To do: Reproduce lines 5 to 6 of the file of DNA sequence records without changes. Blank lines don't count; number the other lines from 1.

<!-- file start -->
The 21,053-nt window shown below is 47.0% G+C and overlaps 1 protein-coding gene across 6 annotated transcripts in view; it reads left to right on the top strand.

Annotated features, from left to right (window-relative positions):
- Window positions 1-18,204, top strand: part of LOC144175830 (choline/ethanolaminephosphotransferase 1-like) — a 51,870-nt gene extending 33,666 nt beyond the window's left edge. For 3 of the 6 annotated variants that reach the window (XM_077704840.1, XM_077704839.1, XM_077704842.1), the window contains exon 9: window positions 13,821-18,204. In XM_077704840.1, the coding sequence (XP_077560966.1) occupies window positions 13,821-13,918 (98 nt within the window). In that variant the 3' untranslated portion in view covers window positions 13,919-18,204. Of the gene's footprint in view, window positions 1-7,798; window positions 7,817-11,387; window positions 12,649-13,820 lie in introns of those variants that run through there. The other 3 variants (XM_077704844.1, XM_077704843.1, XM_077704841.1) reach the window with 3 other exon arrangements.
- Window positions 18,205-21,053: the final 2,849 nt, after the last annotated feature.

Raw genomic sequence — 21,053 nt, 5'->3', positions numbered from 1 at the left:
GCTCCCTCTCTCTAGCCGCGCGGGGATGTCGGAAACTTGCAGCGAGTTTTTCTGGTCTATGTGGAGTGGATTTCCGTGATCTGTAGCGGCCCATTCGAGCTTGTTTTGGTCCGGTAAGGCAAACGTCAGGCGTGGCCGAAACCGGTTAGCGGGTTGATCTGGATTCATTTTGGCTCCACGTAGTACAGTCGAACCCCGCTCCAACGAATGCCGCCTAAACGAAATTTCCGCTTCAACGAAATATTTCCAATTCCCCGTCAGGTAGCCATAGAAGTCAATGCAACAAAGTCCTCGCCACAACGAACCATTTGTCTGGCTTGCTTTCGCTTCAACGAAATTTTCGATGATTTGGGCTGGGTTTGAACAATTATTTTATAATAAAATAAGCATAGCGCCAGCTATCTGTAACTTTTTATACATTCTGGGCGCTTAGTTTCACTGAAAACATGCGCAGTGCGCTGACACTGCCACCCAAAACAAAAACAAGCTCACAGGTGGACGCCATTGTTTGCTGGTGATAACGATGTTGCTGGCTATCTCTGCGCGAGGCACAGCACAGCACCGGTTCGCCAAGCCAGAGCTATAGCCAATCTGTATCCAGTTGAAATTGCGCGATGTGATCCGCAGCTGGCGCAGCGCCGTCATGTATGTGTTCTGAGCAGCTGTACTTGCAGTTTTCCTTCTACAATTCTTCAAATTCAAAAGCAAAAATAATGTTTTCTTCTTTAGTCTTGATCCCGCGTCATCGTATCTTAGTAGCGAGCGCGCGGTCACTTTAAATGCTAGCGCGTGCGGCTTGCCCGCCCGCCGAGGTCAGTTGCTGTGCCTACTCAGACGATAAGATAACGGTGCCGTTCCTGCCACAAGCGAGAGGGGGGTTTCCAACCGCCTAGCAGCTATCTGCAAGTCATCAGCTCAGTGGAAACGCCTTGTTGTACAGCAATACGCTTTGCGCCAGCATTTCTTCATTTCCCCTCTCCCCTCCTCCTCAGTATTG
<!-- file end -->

Raw genomic sequence — 21,053 nt, 5'->3', positions numbered from 1 at the left:
GCTCCCTCTCTCTAGCCGCGCGGGGATGTCGGAAACTTGCAGCGAGTTTTTCTGGTCTATGTGGAGTGGATTTCCGTGATCTGTAGCGGCCCATTCGAGCTTGTTTTGGTCCGGTAAGGCAAACGTCAGGCGTGGCCGAAACCGGTTAGCGGGTTGATCTGGATTCATTTTGGCTCCACGTAGTACAGTCGAACCCCGCTCCAACGAATGCCGCCTAAACGAAATTTCCGCTTCAACGAAATATTTCCAATTCCCCGTCAGGTAGCCATAGAAGTCAATGCAACAAAGTCCTCGCCACAACGAACCATTTGTCTGGCTTGCTTTCGCTTCAACGAAATTTTCGATGATTTGGGCTGGGTTTGAACAATTATTTTATAATAAAATAAGCATAGCGCCAGCTATCTGTAACTTTTTATACATTCTGGGCGCTTAGTTTCACTGAAAACATGCGCAGTGCGCTGACACTGCCACCCAAAACAAAAACAAGCTCACAGGTGGACGCCATTGTTTGCTGGTGATAACGATGTTGCTGGCTATCTCTGCGCGAGGCACAGCACAGCACCGGTTCGCCAAGCCAGAGCTATAGCCAATCTGTATCCAGTTGAAATTGCGCGATGTGATCCGCAGCTGGCGCAGCGCCGTCATGTATGTGTTCTGAGCAGCTGTACTTGCAGTTTTCCTTCTACAATTCTTCAAATTCAAAAGCAAAAATAATGTTTTCTTCTTTAGTCTTGATCCCGCGTCATCGTATCTTAGTAGCGAGCGCGCGGTCACTTTAAATGCTAGCGCGTGCGGCTTGCCCGCCCGCCGAGGTCAGTTGCTGTGCCTACTCAGACGATAAGATAACGGTGCCGTTCCTGCCACAAGCGAGAGGGGGGTTTCCAACCGCCTAGCAGCTATCTGCAAGTCATCAGCTCAGTGGAAACGCCTTGTTGTACAGCAATACGCTTTGCGCCAGCATTTCTTCATTTCCCCTCTCCCCTCCTCCTCAGTATTG